EAGLE MOUNTAIN -- Eagle Mountain on Wednesday experienced a historic first, and a sign of the times.
For the first time since the city was incorporated on Dec. 3, 1996, a mayor here is running for re-election, rather than -- not to put too fine a point on it -- being run out of town, so to speak.
At 2 p.m. on Wednesday, Mayor Heather Jackson filed her application to run for a second term. If she wins, she could accomplish a second historic feat, potentially becoming the first mayor here to serve a full four-year term. Jackson said her goal as mayor was to put controversy to rest, a goal she feels she has accomplished.
"I feel we are getting boring," Jackson said with a laugh on Wednesday. "That is one of the things I hear so often from people -- they thank me for not being in the press in a negative way. I am glad our city has finally grown up enough to have someone run for re-election."
Jackson won her mayoral seat in the fall of 2007 during a special mayoral election made necessary when then-Mayor Brian Olsen resigned after being charged with misusing public money, a charge he was ultimately acquitted of by a jury.
In Olsen's wake, Councilwoman Linn Strouse famously served as interim mayor for three weeks, drawing the ire and protest of city employees when she placed the city manager on leave. When the City Council met to consider removing her from office, she left the building 20 minutes before the meeting, making it impossible for the council to act according to state law.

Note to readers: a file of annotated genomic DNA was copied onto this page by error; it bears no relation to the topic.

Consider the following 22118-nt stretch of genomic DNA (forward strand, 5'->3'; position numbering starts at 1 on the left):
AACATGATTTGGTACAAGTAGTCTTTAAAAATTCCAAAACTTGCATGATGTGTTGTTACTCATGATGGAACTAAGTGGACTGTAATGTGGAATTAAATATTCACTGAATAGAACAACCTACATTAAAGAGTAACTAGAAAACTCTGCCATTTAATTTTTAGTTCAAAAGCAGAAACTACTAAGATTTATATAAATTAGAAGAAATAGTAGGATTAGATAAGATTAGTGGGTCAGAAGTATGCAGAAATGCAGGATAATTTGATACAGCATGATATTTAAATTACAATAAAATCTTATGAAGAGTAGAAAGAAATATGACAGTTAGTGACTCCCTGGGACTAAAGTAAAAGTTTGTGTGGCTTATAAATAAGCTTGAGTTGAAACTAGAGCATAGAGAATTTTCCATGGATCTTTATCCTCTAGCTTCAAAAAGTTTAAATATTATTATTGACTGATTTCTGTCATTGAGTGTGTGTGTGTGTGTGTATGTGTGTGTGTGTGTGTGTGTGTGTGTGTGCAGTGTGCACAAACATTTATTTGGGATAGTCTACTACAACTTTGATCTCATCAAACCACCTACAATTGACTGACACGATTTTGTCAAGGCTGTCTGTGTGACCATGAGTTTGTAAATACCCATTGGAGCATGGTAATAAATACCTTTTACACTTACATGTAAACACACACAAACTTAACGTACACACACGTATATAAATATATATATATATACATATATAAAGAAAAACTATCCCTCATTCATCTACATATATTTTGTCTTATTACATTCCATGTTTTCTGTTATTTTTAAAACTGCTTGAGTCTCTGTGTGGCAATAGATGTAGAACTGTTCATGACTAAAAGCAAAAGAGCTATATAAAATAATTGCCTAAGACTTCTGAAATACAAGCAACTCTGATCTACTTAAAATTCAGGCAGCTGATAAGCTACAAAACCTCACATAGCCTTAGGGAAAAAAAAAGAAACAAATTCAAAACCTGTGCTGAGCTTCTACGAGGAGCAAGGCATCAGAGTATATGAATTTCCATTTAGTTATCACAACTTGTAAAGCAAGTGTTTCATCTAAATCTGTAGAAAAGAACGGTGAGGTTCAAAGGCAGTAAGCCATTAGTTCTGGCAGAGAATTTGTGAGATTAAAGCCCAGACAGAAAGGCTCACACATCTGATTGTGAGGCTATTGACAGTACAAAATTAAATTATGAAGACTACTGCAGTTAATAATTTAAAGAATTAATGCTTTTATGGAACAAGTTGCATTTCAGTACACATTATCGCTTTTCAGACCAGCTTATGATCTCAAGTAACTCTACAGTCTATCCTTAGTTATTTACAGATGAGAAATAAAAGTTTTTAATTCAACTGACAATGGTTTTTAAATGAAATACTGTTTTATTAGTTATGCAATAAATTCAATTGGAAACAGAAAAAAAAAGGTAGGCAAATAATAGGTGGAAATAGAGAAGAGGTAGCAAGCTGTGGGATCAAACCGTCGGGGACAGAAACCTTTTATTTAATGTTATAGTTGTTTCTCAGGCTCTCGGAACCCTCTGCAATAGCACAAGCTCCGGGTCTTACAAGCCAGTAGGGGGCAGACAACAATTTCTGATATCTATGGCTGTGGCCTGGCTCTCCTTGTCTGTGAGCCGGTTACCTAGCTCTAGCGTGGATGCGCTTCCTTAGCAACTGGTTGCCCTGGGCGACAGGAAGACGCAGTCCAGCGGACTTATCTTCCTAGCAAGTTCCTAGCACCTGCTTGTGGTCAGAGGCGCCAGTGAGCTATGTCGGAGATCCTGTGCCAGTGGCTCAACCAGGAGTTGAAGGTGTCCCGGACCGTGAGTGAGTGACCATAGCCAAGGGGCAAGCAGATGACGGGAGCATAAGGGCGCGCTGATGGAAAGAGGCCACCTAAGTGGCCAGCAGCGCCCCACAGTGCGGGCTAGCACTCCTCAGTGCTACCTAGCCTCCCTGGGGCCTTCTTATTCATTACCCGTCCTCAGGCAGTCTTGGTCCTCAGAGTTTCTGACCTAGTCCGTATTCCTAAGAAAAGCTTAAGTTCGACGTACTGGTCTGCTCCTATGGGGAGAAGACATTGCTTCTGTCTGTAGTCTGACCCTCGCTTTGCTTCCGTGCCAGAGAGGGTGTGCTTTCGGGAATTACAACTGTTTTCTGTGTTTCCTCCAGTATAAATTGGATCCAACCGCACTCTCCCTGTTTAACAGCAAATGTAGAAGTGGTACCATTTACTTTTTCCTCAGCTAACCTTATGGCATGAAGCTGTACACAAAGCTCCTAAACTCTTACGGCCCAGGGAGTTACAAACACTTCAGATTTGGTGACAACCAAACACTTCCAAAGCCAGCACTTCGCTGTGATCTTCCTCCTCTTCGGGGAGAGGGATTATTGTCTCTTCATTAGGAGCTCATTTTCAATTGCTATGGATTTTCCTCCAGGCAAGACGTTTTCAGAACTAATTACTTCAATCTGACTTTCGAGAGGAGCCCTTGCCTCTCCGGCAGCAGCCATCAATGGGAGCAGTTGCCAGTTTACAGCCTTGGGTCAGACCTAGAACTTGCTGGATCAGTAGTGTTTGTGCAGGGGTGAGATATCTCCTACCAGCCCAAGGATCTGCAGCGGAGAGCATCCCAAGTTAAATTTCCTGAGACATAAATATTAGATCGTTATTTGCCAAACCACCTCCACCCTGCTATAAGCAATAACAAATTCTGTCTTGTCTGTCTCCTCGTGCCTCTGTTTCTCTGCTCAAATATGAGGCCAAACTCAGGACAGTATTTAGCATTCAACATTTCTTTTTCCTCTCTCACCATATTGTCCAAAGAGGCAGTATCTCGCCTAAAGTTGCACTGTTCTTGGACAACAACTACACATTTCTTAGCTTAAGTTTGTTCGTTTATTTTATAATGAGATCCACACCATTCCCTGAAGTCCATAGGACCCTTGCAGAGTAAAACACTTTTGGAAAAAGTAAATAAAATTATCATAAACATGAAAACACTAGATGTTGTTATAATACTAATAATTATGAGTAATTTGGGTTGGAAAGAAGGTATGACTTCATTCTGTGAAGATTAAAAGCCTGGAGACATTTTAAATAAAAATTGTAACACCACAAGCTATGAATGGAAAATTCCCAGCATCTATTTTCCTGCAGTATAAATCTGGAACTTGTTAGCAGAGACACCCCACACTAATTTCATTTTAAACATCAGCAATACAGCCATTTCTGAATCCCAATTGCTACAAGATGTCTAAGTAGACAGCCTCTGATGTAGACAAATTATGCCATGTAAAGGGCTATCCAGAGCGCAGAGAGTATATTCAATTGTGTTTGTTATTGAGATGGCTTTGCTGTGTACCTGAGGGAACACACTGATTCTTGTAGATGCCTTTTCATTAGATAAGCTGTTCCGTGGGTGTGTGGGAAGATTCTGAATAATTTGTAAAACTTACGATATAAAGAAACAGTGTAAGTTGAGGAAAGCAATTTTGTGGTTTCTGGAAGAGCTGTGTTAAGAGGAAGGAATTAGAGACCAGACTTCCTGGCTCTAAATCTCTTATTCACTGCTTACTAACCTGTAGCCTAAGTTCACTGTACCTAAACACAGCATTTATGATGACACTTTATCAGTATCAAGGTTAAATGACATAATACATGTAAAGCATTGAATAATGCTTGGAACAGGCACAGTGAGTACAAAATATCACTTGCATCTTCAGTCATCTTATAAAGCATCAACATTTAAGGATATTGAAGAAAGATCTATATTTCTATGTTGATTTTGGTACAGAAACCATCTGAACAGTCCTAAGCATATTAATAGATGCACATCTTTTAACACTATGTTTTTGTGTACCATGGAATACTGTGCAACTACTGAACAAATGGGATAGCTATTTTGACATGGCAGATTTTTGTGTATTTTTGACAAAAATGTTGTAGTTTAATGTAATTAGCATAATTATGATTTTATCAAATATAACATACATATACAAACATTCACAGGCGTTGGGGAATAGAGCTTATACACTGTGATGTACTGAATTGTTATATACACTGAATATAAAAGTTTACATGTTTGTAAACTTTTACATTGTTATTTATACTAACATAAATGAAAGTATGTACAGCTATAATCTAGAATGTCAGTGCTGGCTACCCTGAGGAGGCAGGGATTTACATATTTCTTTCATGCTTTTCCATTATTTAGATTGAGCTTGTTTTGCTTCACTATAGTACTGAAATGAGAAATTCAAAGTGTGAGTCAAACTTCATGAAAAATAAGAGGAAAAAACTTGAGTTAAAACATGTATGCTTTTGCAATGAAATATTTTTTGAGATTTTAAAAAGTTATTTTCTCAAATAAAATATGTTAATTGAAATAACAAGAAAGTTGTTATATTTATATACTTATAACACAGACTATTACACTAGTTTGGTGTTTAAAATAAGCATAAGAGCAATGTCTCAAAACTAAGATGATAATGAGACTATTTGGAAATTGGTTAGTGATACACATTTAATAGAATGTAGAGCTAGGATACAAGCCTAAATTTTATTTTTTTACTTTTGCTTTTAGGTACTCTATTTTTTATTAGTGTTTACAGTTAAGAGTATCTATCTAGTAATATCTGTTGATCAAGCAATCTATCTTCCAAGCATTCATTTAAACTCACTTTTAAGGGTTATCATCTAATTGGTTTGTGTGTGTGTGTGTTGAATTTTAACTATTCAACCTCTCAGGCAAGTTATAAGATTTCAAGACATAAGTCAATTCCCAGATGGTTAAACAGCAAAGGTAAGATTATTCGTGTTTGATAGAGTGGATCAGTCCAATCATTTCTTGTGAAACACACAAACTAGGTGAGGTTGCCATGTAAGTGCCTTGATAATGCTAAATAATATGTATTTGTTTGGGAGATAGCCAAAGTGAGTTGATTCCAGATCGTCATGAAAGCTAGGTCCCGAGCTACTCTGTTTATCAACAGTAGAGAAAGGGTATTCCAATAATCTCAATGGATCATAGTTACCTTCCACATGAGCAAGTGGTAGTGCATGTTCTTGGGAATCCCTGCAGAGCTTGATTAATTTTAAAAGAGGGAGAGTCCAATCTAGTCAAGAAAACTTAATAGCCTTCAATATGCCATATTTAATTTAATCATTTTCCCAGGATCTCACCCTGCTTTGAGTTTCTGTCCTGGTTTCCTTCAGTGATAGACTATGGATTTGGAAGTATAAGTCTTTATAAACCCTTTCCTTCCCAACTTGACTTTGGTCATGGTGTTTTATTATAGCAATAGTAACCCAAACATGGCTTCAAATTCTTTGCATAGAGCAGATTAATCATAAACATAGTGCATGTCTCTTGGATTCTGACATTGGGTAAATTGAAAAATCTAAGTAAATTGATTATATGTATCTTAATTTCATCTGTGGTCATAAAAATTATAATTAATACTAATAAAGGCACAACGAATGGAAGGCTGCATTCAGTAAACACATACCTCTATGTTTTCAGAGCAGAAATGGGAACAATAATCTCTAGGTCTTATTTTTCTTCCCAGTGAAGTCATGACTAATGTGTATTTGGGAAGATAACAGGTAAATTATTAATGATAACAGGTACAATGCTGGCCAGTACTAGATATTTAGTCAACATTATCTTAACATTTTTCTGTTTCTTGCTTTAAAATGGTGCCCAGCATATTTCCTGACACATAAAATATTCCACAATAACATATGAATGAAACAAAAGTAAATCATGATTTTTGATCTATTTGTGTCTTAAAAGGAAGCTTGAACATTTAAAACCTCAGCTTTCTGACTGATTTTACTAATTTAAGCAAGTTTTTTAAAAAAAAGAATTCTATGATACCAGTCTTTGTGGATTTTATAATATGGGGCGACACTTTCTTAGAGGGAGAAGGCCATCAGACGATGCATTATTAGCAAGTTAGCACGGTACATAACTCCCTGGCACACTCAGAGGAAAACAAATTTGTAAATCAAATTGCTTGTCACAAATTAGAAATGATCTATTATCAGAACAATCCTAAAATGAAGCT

After a bitter and highly charged election, Richard Culbertson, the candidate Jackson bested to win the mayoral seat, was ultimately sentenced to up to 15 years in prison for fraudulently obtaining several home loans.
Since being incorporated as a city in 1996, Eagle Mountain has had its share of controversy and legal problems involving elected officials. Councilman David Blackburn was cleared of conflict-of-interest allegations in June of 2007. Former Mayor Kelvin Bailey resigned in 2005, more than a year after pleading no contest to providing false information to police in a faked kidnapping.
Having just celebrated its 12th anniversary this summer, the city has had nine mayors; never has one served a full four-year term, although one mayor, Paul Bond, was elected and completed a two-year term. In 2005 alone, four different people acted in the mayoral position.
Jackson said on Wednesday that she didn't run again in order to accomplish anything historic, but her goal was to bring stability to the city, and by running again she hopes to continue that trend.
"As I thought about deciding whether to run for re-election or not, I thought the city has achieved some stability in the last year and a half, with the current council and myself, and I felt like it was really important for the city to continue that stability."
The mere fact that Jackson has applied as a candidate for re-election "is indicative of the city having reached a point of stability," said city spokeswoman Linda Peterson. "Our current council and mayor work well together with the best interests of the community at heart, rather than their own personal interests."
By the close of business on Wednesday, Jackson was the only person to have filed for mayoral candidacy in Eagle Mountain. Interested residents have until 5 p.m. on July 15 to file and pay a $50 candidacy fee.
• Caleb Warnock can be reached at email@example.com.